As software companies, we think we’re safe by chasing the “security carrot”. In reality, it’s our own tools that are leaving us vulnerable.
July 15th, 2020: The Breach
My co-worker Dan and I were meeting over a FaceTime call. Our discussion items were finished but we were talking about random, off-topic rants that we had on our chest (as our meetings usually go).
Just as we’re about the end the call, I glanced over at my other monitor. Dan was in mid-sentence when I darted through, “Holy crap. What the hell?”
“– What?”, Dan replied.
“Bill Gates just got hacked. Wait… did he? It’s coming from his validated Twitter handle”, I responded. I took a screenshot and sent this over to Dan via instant messaging.
“There’s no way that Bill Gates would tweet this”, I added with a lot of speculation.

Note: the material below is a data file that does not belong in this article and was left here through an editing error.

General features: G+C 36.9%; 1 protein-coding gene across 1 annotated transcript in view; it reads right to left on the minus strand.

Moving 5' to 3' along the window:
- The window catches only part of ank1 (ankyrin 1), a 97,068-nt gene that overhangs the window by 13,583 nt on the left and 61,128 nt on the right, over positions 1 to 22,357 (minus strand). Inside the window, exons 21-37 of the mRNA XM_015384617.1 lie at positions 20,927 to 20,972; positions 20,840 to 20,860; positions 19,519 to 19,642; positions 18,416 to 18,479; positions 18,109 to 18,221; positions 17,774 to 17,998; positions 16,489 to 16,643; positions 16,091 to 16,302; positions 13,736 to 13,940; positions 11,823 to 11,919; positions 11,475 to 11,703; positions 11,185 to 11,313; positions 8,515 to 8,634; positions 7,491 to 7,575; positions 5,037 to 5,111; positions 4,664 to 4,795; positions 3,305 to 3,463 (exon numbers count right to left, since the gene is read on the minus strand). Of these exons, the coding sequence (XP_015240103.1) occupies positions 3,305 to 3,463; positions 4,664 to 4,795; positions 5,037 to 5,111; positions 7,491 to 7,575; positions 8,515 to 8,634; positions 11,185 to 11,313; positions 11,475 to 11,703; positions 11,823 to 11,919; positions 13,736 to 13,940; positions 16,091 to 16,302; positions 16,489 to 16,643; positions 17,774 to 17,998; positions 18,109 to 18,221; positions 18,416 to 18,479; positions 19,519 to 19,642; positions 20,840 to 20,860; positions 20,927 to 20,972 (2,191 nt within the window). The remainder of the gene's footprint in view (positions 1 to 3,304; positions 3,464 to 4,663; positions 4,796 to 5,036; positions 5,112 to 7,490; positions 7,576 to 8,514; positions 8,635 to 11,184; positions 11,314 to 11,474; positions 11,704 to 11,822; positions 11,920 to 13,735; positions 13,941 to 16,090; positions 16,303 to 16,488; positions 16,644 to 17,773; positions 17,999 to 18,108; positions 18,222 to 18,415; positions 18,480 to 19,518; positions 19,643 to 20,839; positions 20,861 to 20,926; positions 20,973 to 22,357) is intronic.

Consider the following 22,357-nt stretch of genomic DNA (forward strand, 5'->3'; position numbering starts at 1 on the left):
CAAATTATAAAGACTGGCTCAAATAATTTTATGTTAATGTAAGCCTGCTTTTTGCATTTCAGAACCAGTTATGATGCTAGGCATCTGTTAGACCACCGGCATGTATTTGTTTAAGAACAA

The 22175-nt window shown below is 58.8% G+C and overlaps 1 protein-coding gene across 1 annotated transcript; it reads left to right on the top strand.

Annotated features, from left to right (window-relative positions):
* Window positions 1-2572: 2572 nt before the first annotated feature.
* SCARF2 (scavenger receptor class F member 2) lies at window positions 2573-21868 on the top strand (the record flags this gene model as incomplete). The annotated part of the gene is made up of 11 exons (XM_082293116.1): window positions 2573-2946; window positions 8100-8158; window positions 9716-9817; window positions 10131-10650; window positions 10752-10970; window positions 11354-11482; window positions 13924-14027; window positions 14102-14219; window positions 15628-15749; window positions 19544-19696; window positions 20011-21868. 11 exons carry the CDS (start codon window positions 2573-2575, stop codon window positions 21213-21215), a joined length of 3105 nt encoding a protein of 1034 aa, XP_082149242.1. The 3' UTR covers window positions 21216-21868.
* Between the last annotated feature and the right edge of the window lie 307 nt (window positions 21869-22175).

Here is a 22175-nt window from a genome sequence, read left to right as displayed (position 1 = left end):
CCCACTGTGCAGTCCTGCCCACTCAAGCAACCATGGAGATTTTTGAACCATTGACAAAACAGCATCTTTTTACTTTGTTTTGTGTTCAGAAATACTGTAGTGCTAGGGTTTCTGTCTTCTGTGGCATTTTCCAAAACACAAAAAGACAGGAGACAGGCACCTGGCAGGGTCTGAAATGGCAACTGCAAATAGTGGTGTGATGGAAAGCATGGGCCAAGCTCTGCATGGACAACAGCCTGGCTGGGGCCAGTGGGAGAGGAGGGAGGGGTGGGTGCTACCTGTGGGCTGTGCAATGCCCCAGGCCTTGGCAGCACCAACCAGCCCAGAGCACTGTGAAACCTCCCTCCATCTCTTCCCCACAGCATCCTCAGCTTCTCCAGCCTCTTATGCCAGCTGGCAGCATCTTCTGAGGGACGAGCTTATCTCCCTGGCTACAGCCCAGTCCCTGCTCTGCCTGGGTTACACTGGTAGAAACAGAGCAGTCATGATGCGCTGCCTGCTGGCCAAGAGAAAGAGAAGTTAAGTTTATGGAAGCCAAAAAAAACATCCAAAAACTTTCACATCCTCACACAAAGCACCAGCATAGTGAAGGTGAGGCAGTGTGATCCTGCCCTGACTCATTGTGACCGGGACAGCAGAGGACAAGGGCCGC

Looking at my screen with confusion, I started getting concerned with how fast this tweet was spreading. The numbers of hearts and retweets kept climbing as my screen updated in real-time.
I copied the Bitcoin address and pasted it into Twitter’s search. The entire screen was filled almost the same tweet from various accounts. I then saw Apple’s Twitter account appear and watched many other validated Twitter accounts send out the same thing.
In a serious tone, I said “Dan, there is something very wrong with Twitter. This is not good at all.”